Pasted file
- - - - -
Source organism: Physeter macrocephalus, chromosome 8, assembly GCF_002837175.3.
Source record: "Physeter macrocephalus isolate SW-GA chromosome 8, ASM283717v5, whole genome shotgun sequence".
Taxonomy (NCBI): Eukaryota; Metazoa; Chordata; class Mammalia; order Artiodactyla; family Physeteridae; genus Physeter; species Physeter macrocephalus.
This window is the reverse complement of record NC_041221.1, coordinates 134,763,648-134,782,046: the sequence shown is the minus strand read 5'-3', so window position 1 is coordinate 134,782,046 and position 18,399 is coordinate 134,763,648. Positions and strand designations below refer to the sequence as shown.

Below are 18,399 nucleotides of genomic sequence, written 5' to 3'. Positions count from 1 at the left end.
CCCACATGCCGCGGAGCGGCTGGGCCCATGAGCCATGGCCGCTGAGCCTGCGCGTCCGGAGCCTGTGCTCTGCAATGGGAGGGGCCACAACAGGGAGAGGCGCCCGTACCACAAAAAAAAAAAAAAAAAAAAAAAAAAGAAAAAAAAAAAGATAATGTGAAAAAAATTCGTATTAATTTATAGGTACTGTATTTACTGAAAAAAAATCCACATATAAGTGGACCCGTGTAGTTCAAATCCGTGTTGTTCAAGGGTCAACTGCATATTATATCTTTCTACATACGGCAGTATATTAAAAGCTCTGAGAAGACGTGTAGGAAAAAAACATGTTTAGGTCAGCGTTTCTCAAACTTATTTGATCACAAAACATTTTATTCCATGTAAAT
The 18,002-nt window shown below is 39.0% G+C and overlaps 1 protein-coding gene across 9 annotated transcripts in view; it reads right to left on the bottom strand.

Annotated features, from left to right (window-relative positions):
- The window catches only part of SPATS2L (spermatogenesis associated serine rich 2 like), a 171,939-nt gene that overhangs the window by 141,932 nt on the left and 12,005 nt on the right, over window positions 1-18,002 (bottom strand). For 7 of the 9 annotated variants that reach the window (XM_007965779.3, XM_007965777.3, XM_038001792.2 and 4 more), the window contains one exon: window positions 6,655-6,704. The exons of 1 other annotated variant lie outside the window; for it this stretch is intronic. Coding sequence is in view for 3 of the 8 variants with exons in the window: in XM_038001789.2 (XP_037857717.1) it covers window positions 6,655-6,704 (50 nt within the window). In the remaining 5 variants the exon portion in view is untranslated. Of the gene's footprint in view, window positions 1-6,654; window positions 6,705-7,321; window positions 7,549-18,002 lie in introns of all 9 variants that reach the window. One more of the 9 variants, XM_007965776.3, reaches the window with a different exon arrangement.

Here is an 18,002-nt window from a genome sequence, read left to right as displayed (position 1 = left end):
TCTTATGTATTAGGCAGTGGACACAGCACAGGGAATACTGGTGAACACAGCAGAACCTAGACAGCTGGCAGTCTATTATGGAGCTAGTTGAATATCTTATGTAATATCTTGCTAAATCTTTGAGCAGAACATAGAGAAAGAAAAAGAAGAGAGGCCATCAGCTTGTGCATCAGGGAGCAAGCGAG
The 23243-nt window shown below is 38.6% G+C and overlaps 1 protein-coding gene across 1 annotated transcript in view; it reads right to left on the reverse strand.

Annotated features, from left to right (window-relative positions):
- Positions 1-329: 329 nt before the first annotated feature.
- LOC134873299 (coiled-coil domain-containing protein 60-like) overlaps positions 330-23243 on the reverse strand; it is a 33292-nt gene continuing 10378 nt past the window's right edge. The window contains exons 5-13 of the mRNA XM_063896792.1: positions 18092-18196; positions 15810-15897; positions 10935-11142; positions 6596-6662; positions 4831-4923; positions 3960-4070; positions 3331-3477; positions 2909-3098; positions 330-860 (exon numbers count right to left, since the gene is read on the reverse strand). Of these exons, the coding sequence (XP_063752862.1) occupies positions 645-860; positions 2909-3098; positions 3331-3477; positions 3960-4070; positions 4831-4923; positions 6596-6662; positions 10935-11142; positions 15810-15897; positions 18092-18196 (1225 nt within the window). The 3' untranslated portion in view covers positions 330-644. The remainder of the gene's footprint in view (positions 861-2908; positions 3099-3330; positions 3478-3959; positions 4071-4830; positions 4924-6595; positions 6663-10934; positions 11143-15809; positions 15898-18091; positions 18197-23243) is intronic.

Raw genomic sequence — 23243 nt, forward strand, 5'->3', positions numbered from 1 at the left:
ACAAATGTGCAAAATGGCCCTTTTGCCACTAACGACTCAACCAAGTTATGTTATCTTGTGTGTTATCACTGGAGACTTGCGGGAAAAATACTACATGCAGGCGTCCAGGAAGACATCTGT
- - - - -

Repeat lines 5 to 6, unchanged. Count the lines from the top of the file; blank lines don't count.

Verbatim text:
Below are 18,399 nucleotides of genomic sequence, written 5' to 3'. Positions count from 1 at the left end.
CCCACATGCCGCGGAGCGGCTGGGCCCATGAGCCATGGCCGCTGAGCCTGCGCGTCCGGAGCCTGTGCTCTGCAATGGGAGGGGCCACAACAGGGAGAGGCGCCCGTACCACAAAAAAAAAAAAAAAAAAAAAAAAAAGAAAAAAAAAAAGATAATGTGAAAAAAATTCGTATTAATTTATAGGTACTGTATTTACTGAAAAAAAATCCACATATAAGTGGACCCGTGTAGTTCAAATCCGTGTTGTTCAAGGGTCAACTGCATATTATATCTTTCTACATACGGCAGTATATTAAAAGCTCTGAGAAGACGTGTAGGAAAAAAACATGTTTAGGTCAGCGTTTCTCAAACTTATTTGATCACAAAACATTTTATTCCATGTAAAT